River rocks?
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Old 02-17-2014, 05:01 AM   #1
emmynk
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River rocks?


Can you use river rocks for tanks? I thought it had to be a certain type of rock, but it seems like normal rocks can be used too. Is there a test or something? Do I boil them?

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Old 02-17-2014, 07:01 AM   #2
chale
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You can use river rocks. To test, just put some white vinegar on it and look for bubbles. Bubbles are bad and don't use. You can also use one of the vials to test. I believe it's one of the #2 bottles from either the ammonia or nitrate test. I can't remember. Don't boil them, they can explode. I normally boil the water, remove from stove then place the rocks in the water. Hopefully someone else will chime in as well.
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Old 02-17-2014, 07:58 AM   #3
Raymond S.
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I guess that if I had a tank full of expensive fish I would do what you suggested and
put them in a pot that had boiling water in it but allow a minuit before putting it in to cool it just below boiling. Anything over 165F will kill anything on them.
I like the algae on them so I don't boil them but my shrimp eat it off quickly.
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Old 02-17-2014, 08:07 AM   #4
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Quote:
Originally Posted by chale View Post
You can use river rocks. To test, just put some white vinegar on it and look for bubbles. Bubbles are bad and don't use. You can also use one of the vials to test. I believe it's one of the #2 bottles from either the ammonia or nitrate test. I can't remember.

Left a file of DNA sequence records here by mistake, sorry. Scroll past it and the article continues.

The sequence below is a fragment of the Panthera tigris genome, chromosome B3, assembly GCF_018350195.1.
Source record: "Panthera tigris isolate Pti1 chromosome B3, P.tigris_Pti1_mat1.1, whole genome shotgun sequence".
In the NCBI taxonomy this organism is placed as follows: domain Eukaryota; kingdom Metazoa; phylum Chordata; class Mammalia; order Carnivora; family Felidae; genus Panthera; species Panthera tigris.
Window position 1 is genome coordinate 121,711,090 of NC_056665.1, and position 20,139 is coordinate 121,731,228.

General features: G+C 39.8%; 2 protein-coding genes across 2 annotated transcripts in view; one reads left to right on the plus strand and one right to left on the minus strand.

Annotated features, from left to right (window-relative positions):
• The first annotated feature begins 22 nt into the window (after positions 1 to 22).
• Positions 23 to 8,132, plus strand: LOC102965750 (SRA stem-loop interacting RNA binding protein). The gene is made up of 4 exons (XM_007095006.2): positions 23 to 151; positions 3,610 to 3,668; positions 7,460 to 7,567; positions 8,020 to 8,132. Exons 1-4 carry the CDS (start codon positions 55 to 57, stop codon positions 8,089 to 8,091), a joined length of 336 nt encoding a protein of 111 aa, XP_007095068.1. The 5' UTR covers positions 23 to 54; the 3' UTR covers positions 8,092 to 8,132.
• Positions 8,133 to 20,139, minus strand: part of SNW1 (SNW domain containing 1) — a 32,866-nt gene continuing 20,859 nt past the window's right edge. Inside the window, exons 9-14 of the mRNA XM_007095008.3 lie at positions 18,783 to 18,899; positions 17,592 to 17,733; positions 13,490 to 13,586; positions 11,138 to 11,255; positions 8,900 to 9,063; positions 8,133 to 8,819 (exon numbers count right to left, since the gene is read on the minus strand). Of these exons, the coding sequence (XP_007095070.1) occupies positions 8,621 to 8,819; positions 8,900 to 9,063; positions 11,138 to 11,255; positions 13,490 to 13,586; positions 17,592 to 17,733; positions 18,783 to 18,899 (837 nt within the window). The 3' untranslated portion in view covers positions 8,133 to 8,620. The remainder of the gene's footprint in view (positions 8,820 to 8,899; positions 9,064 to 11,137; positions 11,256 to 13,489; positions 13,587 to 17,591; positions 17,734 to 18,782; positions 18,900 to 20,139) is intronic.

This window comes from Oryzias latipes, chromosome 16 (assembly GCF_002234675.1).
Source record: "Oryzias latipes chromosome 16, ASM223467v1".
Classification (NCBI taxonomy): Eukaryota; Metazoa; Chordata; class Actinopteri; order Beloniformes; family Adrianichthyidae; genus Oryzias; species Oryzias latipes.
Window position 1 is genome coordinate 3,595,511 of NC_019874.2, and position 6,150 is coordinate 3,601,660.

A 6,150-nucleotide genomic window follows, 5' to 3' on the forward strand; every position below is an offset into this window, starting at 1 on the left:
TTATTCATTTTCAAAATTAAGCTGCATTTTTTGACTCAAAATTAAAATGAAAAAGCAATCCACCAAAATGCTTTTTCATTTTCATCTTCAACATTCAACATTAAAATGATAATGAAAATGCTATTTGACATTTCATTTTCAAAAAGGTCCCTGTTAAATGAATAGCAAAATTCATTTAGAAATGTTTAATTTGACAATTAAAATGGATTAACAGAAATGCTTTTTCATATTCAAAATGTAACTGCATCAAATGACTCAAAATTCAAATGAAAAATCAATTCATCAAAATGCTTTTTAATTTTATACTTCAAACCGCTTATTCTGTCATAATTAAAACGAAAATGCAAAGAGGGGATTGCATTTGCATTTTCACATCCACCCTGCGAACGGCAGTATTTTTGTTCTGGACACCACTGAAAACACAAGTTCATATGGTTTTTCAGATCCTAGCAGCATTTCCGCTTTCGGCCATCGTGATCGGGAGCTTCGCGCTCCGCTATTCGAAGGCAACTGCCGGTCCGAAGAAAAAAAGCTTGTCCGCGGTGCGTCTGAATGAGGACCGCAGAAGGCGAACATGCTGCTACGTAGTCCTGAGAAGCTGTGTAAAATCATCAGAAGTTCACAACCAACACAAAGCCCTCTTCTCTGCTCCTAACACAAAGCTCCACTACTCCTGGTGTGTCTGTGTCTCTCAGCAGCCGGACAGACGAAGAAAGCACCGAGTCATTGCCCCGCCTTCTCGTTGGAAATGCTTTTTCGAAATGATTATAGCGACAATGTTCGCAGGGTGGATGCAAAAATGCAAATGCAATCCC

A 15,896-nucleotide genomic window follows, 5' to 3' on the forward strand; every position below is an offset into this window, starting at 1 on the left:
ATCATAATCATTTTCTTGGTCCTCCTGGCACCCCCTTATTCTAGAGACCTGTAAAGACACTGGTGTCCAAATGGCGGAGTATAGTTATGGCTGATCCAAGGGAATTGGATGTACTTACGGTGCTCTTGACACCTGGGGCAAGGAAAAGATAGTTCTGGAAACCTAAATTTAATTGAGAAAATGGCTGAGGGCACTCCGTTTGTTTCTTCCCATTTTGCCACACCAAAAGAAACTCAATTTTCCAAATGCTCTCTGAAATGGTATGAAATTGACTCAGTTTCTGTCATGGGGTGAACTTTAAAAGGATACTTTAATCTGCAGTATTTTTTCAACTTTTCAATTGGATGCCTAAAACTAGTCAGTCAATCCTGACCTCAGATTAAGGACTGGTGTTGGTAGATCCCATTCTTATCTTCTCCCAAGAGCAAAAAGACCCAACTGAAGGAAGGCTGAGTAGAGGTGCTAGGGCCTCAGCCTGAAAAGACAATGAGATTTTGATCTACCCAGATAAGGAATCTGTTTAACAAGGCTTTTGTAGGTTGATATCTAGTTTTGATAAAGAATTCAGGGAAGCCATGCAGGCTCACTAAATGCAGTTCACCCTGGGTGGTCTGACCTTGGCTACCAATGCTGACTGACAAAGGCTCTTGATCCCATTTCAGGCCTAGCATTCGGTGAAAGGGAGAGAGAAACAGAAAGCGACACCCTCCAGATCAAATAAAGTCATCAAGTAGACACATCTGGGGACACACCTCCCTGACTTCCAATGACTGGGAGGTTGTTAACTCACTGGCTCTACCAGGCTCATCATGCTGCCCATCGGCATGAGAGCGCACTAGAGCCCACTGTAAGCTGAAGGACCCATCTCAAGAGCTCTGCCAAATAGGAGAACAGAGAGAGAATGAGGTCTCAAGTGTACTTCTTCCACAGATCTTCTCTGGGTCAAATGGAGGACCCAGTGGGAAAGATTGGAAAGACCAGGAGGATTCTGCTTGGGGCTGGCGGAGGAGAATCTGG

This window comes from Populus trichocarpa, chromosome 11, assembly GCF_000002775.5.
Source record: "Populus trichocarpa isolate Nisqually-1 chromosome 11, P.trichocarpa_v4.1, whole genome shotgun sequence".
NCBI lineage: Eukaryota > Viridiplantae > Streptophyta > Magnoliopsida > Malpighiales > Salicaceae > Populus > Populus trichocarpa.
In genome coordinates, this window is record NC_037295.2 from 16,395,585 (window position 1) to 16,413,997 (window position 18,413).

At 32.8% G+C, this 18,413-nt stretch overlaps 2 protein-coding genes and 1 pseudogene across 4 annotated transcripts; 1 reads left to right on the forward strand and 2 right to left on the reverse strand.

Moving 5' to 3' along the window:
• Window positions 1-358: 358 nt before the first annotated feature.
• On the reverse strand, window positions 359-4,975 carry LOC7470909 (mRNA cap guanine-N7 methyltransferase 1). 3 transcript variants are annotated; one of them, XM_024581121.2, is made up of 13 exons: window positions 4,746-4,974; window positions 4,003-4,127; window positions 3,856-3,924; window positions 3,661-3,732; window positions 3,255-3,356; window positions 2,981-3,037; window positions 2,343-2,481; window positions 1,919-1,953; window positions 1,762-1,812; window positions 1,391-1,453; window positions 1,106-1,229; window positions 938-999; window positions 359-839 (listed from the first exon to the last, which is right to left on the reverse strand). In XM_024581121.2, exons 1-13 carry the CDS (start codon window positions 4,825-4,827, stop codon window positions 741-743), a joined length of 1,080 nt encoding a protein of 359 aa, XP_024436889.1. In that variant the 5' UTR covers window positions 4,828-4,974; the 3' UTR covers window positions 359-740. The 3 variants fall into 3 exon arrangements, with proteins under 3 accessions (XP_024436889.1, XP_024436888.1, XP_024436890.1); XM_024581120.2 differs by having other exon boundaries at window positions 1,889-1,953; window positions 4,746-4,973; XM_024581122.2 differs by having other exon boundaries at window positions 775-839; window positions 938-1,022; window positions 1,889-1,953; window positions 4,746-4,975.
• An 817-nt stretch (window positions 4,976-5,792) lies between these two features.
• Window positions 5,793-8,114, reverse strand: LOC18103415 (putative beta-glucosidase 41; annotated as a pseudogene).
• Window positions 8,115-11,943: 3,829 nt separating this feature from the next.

Yep, also if they change color by going black (and don't bubble) they are also not suitable.

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Originally Posted by chale View Post
Don't boil them, they can explode. I normally boil the water, remove from stove then place the rocks in the water. Hopefully someone else will chime in as well.
I don't think this is true. More likely to explode if the rock is heated first then thrown into cold water.

Read the replies in this thread to see what others think on exploding rocks:
http://www.cichlid-forum.com/phpBB/v....php?p=1481209
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Old 02-17-2014, 12:29 PM   #5
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I use river rocks all the time and never boil them. Testing with acid is helpful, if you are not sure. I prefer rocks of dark color, dark brown or black. I avoid high iron rocks. Sandstone is good, because moss or fern take a good hold on them easier. I also pick driftwood found in river. It is fun to pick up and choose the best shapes and texture materials made by nature.
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Old 02-17-2014, 12:36 PM   #6
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I spray them off and throw them in...
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Old 02-17-2014, 12:46 PM   #7
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I use them. Just scrub them well and soak over night and repeat a few times.
Good luck...
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Old 02-18-2014, 11:39 PM   #8
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I don't see much point in boiling rocks, but it's perfectly safe to do so. I'd just give the rock a thorough scrubbing with a brush, and let it dry out at some point.

Baking some kinds of rocks when wet may cause them to explode due to expansion of water when it converts to steam, but this isn't an issue when boiling.

I think this myth is spread by people who heard about the 'don't bake rocks' bit, got confused, and thought it just applied to heat in general.

Anyways, if you have a hardwater tank, you can put pretty much whatever in it. If you are trying to keep a softwater tank, you want to avoid carbonates - rocks with carbonates (limestone, marble, dolostone, etc.) will cause the hardness to rise, and with it the pH.

Also avoid rocks with really bright colors or metallic bits - these are often due to heavy metals (copper, lead, iron, etc.) that could be a problem, but they are also pretty rare.

Try scratching the rock with a knife or nail (basically anything pointy and steel). If it won't scratch, or leaves a small metallic scrape on the rock, it's safe. If you can scratch the rock, it might be safe, but then you'll have to do an acid test (not terribly reliable) or a water soak and test.

Even if they are carbonate, you can still possibly use them in a soft water tank, but you'll have to keep up on the water changes. A lot of the fancy looking rocks people use in the ADA style aquascapes are actually weathered limestone.
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